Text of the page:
Other issues in this category (66)
Even if a user exercises great caution when downloading new applications, the risk of infection is always present. Criminals seeking to infect devices with malware have a lot of options.
An application for Android can only be installed on a device if the user agrees to grant it certain permissions —this is a cornerstone of Android security.
As a rule, users are not competent enough to determine whether a certain application really needs certain permissions (especially, prior to installing it). As a result, users agree to give the application everything it supposedly needs.
Virus makers know this too!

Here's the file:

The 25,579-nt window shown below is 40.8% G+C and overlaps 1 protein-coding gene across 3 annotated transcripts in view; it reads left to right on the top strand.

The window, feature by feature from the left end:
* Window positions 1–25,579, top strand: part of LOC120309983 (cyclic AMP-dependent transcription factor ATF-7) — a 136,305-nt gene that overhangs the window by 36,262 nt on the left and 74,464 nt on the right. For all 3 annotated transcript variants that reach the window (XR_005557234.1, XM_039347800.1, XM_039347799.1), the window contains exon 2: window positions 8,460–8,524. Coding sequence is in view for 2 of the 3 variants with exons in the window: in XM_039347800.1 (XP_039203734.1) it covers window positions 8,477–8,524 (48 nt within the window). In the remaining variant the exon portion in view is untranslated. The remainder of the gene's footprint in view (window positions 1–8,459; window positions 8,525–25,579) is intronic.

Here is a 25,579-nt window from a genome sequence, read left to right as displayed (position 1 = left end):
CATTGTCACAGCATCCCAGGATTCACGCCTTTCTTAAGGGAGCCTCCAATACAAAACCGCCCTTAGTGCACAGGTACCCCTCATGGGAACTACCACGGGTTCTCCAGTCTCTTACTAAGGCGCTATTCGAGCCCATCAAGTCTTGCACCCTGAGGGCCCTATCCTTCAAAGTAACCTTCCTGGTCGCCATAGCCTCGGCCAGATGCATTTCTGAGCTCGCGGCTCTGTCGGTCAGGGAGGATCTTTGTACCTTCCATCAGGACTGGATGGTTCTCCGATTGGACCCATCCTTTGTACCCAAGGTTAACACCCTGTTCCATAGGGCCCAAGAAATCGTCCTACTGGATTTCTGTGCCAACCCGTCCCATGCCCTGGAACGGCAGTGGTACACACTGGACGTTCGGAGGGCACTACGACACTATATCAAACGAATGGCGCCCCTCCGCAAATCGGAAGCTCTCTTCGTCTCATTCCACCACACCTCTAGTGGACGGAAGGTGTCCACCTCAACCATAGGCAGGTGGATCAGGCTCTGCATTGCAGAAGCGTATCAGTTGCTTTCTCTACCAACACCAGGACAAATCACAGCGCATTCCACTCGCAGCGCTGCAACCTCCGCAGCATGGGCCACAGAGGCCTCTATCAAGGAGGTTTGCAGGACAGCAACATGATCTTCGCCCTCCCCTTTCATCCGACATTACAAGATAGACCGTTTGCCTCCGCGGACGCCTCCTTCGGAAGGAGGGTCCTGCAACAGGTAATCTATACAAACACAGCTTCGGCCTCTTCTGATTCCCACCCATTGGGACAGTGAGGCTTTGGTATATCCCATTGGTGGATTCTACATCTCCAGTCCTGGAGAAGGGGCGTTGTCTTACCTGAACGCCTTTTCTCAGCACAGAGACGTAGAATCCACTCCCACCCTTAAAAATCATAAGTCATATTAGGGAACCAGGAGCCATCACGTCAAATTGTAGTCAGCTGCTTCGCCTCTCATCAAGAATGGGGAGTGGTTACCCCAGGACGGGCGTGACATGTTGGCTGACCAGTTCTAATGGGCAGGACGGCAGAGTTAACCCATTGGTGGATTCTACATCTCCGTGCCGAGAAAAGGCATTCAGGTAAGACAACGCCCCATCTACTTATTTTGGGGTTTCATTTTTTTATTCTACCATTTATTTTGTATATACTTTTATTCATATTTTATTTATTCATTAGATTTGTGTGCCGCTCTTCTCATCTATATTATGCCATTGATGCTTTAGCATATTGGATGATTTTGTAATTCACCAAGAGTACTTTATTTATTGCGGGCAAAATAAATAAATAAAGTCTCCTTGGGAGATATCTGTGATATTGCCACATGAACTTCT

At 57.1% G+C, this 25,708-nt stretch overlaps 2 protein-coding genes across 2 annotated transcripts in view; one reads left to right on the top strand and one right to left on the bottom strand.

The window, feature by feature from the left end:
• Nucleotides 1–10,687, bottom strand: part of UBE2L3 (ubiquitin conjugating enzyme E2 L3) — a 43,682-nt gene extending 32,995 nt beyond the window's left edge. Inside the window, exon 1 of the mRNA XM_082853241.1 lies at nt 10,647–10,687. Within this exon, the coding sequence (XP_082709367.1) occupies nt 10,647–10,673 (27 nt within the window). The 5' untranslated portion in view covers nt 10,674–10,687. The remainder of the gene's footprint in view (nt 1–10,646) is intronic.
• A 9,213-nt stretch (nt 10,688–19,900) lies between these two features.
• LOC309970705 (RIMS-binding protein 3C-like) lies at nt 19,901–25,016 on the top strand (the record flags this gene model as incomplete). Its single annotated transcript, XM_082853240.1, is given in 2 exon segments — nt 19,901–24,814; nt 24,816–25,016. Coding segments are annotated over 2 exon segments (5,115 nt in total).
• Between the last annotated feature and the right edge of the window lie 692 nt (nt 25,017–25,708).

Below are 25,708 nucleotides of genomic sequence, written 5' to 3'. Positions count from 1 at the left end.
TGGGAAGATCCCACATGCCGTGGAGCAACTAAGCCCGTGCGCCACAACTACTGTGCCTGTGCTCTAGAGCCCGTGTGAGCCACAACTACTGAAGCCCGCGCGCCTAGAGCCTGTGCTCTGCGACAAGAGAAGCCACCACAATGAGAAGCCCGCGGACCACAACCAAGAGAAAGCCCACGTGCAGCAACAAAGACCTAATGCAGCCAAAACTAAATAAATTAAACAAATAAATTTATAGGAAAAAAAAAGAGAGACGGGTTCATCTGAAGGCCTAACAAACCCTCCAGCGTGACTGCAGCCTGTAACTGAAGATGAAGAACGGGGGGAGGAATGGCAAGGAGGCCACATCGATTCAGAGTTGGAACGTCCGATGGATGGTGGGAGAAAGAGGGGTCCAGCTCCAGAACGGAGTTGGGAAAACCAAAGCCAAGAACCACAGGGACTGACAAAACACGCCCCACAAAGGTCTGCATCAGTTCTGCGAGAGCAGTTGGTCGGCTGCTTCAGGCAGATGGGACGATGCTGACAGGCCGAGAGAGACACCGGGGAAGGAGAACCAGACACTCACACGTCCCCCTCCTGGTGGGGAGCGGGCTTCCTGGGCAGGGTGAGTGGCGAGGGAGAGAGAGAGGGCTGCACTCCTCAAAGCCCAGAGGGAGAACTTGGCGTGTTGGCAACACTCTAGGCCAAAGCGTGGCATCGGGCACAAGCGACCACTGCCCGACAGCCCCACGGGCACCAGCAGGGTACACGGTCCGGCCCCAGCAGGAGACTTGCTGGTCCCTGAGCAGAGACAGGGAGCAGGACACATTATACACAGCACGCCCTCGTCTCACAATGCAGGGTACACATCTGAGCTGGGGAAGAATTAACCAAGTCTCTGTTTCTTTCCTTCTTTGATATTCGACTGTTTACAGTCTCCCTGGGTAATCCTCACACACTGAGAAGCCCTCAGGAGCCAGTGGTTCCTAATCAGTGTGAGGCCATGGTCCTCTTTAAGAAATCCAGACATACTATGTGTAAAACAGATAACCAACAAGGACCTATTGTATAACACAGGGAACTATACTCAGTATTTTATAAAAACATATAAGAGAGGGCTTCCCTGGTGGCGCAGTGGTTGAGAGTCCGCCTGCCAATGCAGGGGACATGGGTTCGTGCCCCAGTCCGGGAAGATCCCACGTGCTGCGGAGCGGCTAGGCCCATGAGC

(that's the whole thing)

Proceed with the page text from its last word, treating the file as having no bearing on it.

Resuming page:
They often craft programs that, in addition to useful features, also incorporate malicious ones or introduce malicious code into existing programs. Perhaps, the torch Trojan Android.Toorch.1.origin serves as a prime example.
To prevent malware from hiding its malicious intentions in a long list of permission requests during installation, in the latest Android versions, programs prompt users for permissions whenever they need to use a certain system feature.
However, now malicious programs can hide their prompts in the system, for example, under completely legitimate ones.
As a result, a malicious program can acquire more privileges that the user will ever have!
The Anti-virus Times recommends
Even if you download a game from Google Play, there is no guarantee that it won't incorporate malicious code. Just remember that, and read permission prompts carefully. If you don't understand why another card game needs to access protected system areas or your location information, it’s best to cancel the installation.